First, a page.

I was 26 years old when I started graduate school in Dallas, Texas.
In the first semester of my first year, I took a course in theology taught by a 41-year-old Dr. Phil Hook.
What I didn’t know entering class that day was that my biggest takeaway would not be the depth and breadth of knowledge acquired, but the awareness of a different way to be in the world. A different way to be with others in the world.
Sometimes while taking notes, I would pause, put down my pen, and just listen. Listen to his words, listen to the cadence of his voice. It was all so rich and fresh. I don’t remember his using notes. He would stand to the side of his lectern and talk to us.
One day a student raised his hand and asked, “Dr. Hook, is this material going to be on the next exam?”
Dr. Hook paused and said: “Well, let me think about that. I suppose so. I’m guessing, since you asked, that you’d like an A.” The student nodded “Yes, of course.”
So, he picked up his notebook, his grade book, and put an A next to the student’s name. I did not see that coming!
I was disarmed. And, that day something shifted inside of me. I was made aware of something. And it was very subtle, it was like a curtain was opened. My world got bigger and I began to see for myself the power of acceptance, the way unconditional acceptance can turn a person’s life inside out.
I knew then and know today that most of my waking hours are still pre-occupied with grades—grading myself, measuring myself, comparing myself to others, wondering and worrying, even as I did in that theology class—“How am I doing? Will I fit in? Do I measure up. Can I cut it here? Do I even deserve to be here?”
Let me also say, that I did not feel humiliated or embarrassed or shamed by what was happening. Dr. Hook wasn’t mocking us for our obsession with grades.
It seemed to me, that Dr. Hook wanted us to feel safe in his classroom.
When he wrote the A in his notebook, I felt he was saying,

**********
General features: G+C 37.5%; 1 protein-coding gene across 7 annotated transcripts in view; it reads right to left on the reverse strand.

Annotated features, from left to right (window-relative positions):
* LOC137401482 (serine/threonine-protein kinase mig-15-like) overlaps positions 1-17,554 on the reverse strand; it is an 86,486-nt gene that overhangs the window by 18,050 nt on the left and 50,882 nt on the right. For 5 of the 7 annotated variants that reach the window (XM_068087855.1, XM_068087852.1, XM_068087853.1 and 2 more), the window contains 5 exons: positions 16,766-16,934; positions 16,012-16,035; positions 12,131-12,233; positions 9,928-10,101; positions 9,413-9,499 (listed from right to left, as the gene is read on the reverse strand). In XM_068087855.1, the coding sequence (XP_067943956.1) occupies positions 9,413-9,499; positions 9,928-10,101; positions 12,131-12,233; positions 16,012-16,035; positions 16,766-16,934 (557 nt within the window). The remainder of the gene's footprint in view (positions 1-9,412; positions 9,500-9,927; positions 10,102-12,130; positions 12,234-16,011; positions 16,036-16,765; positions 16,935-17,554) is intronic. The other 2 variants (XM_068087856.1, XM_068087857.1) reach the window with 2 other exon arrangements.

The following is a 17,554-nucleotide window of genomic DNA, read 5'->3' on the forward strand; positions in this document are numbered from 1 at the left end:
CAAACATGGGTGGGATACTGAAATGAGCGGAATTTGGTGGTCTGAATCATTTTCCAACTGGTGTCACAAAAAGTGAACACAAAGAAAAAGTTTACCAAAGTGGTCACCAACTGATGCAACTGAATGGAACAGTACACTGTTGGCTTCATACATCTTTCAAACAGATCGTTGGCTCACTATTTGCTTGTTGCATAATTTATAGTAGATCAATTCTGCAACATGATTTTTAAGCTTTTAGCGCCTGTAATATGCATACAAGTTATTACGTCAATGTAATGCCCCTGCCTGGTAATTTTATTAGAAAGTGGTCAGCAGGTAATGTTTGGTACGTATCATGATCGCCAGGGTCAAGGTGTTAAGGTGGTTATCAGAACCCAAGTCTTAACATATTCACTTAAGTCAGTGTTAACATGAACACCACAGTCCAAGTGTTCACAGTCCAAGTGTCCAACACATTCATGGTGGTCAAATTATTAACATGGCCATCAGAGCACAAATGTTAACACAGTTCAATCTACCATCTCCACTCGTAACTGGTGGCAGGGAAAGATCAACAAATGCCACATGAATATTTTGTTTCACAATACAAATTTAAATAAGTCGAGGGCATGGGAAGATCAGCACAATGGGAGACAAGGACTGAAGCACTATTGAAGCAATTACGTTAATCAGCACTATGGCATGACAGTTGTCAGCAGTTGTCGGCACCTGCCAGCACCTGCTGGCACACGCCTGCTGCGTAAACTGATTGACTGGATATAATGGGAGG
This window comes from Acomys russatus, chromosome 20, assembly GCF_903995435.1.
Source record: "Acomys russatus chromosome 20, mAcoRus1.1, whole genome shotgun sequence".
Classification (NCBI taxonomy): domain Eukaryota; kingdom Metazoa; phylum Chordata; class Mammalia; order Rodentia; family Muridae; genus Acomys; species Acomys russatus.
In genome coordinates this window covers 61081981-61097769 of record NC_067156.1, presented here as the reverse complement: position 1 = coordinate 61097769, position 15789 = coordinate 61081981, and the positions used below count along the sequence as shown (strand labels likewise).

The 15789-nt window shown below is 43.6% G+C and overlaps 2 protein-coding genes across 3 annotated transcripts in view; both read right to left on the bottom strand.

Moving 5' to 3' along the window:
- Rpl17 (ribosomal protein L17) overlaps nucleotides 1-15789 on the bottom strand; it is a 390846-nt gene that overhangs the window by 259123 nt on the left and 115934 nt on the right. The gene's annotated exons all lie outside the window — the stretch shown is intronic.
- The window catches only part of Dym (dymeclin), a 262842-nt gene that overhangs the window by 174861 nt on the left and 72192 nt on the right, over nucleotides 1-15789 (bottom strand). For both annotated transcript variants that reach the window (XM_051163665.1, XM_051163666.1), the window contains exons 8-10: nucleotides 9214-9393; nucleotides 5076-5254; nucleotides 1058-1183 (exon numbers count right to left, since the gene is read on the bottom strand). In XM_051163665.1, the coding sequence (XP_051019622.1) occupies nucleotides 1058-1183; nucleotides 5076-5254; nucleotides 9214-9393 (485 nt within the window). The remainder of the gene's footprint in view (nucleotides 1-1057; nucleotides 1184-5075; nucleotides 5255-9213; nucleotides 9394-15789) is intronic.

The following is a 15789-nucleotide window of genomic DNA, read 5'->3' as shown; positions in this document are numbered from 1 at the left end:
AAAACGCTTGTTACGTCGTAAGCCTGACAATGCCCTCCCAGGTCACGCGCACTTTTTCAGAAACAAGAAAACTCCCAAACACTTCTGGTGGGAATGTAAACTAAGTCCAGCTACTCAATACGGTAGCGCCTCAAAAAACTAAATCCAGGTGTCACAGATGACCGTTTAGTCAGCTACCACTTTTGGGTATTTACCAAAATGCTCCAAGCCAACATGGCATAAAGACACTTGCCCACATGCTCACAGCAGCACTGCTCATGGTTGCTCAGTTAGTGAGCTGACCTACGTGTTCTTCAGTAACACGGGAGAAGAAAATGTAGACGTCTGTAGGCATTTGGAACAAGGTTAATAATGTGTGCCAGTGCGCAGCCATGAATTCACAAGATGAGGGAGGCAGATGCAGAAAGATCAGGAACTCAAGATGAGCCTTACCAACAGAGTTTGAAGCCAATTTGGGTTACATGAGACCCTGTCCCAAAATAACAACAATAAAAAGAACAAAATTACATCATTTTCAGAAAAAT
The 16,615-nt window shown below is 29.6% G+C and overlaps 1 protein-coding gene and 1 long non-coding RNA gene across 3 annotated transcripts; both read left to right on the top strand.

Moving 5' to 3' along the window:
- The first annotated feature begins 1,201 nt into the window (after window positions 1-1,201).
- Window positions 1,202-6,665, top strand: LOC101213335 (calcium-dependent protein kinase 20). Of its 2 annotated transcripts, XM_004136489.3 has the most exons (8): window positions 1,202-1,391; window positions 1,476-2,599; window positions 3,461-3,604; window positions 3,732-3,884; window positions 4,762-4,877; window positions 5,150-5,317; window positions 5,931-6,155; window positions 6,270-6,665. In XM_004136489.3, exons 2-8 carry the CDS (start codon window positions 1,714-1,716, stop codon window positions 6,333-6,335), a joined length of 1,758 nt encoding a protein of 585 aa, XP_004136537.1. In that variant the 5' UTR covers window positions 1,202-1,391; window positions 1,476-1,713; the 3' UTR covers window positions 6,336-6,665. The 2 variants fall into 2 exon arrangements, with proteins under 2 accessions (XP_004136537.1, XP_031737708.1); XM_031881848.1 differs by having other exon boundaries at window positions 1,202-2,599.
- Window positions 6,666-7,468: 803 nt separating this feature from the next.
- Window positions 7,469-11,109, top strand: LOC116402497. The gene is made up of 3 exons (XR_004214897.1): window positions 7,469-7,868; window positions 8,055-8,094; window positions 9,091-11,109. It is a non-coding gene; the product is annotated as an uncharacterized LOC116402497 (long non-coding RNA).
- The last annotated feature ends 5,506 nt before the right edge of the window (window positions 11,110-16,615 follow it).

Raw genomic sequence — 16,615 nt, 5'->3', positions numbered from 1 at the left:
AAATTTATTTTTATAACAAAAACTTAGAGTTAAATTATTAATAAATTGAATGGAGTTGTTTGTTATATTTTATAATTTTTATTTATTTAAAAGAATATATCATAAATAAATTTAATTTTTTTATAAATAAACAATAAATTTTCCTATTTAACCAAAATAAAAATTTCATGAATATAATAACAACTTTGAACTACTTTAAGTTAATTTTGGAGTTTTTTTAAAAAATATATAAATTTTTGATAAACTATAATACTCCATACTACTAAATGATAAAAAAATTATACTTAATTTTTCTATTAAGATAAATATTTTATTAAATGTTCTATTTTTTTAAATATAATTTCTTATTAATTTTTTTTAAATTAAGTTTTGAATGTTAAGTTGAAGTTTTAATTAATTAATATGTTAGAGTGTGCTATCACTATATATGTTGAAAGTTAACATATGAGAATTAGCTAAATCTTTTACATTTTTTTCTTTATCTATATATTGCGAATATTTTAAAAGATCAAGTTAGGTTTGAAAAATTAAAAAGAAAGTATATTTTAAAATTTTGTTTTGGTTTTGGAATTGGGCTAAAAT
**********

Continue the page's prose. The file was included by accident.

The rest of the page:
“Let’s take grades off the table, and get on with the reason we’re here. I’m not here to grade you. I’m here to mentor you. So let’s stay open, let’s stay receptive and teachable and hungry.”
There’s something else. In that moment, he was exposing his own vulnerability, and, quite frankly, his love for us, his own tenderheartedness toward us. He knew that when we know we’re truly accepted, real learning can begin. He knew that, and 50 years later, I know it too.
He knew us well, that we were a bunch of young men in their 20s and 30s who were uptight, anxious, distracted, not even aware that we were playing a game of one-up-man-ship. It’s what we do in the early going, trying to create a life, an image, posing and posturing for others, hoping to leave a strong impression.
He also understood that we were at the beginning of a very long journey, that we were growing, we were ripening. He knew that we were growing up, and that in itself is a life-long process, and that we were on the verge of discovering a whole new world, that our entire lives were ahead of us. He knew that, too. That’s what we call wisdom, that’s what we call perspective. That’s what we call real humility.
Dr. Hook died in 2011, just short of his 80th birthday. At his memorial service, a former student shared a quote from Dr. Hook in which he says, “I’ve come to realize how the atmosphere you set creates the result God uses.”
And that’s what I remember: the atmosphere, the safety, the compassion, the acceptance. A graced awareness fell upon me that day. Somehow I knew that nothing is missing in my life, that all I need is right here, and there’s nothing for me to earn, to prove, or to defend.
I have come to believe that it’s just like that all the time. Every moment of every day. Heart beat by heart beat. It’s just like that. But we forget. We don’t lose that acceptance, but our awareness of that acceptance is fragile. We get distracted. And, we forget. Fortunately, another moment comes along, usually unexpected, usually it’s very subtle, and we’re awakened again to a love and acceptance that has no limits.